Business Analysis Basics

Generally speaking, business analysis refers to the practice of identifying business needs and developing solutions to meet them. Business analysis techniques are used to create an appropriate plan and put that plan into action.

Skilled business analysts are a vital part of any business structure because they are able to break down the big picture into manageable pieces, making it possible to determine how best to allocate labor and resources in any given situation.

Common Business Analysis Techniques

In order to devise a workable solution to the many challenges businesses face, there are several important business analysis techniques that professionals employ. These include:

MOST (Mission, Objectives, Strategies and Tactics) – Identifying each of these elements allows business analysts to conduct a thorough internal analysis of what an organization is aiming to accomplish and how best to go about doing that.

PESTLE (Political, Economic, Sociological, Technological, Legal and Environmental) – This model is used by business analysts to evaluate various external factors that will impact their company and determine how to address them.

SWOT (Strengths, Weaknesses, Opportunities and Threats) – This business analysis technique is used to identify areas of both strength and weakness within a corporate structure and translate them into opportunities and threats, which helps in determining the proper allocation of resources.

MoSCoW (Must or Should, Could or Would) – This process allows for the prioritization of requirements by presenting a framework in which each individual requirement can be evaluated relative to the others. Is it a must-have? Something the project should have? Something that could improve the deliverable? Or something that would be a good future addition?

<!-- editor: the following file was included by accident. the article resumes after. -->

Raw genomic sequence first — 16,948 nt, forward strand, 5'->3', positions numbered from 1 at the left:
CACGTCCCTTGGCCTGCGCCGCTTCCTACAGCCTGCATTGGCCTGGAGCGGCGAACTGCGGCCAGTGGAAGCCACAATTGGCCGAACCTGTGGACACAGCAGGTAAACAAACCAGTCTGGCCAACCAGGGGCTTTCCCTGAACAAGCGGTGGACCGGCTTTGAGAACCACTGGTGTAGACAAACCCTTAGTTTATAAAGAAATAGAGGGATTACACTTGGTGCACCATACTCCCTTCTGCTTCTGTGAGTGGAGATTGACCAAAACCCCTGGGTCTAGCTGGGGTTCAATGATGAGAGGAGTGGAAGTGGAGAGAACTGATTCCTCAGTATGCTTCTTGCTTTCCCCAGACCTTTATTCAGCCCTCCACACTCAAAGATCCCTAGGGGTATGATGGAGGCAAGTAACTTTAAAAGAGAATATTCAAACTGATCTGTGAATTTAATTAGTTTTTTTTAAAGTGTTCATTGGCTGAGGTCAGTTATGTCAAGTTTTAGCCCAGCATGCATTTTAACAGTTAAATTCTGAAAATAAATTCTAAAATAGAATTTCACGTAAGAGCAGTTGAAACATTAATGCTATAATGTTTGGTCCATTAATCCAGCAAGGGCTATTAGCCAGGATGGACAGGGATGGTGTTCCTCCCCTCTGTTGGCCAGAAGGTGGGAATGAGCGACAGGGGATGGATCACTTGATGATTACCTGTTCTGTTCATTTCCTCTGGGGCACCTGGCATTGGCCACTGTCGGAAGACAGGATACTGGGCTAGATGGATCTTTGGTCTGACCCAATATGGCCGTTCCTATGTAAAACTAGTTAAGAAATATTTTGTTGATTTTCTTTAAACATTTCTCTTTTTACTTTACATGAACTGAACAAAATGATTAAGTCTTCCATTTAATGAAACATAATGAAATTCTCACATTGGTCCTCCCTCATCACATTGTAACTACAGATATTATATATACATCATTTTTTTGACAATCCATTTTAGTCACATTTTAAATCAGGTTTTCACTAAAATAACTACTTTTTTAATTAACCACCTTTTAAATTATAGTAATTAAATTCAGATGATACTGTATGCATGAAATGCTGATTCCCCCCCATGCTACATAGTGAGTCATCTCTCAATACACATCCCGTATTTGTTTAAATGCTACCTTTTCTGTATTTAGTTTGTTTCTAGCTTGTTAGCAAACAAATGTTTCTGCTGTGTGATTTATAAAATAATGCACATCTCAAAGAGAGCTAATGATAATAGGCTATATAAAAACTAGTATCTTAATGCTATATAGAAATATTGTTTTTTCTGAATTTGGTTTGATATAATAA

CATWOE (Customers, Actors, Transformation Process, World View, Owner and Environmental Constraints) – This business analysis technique identifies the main parties and processes that will be affected by any action the business undertakes. This makes it possible for business analysts to thoroughly evaluate the impact of any proposed action under consideration.

The 5 Whys – A mainstay of both Six Sigma and business analysis techniques, this series of leading questions helps business analysts single out the root cause of a problem by asking why a situation exists, then subjecting the answer to another “why?”, and so on.

Six Thinking Hats – This process is used to direct a group’s line of thinking during a brainstorming session by considering alternate perspectives and ideas. The “six hats” in this technique are categorized as White (logical, data-driven thinking), Red (emotion-based reactions), Black (adverse thinking, focused on cons), Yellow (positive thinking, focused on pros), Green (creative thinking) and Blue (big-picture overview).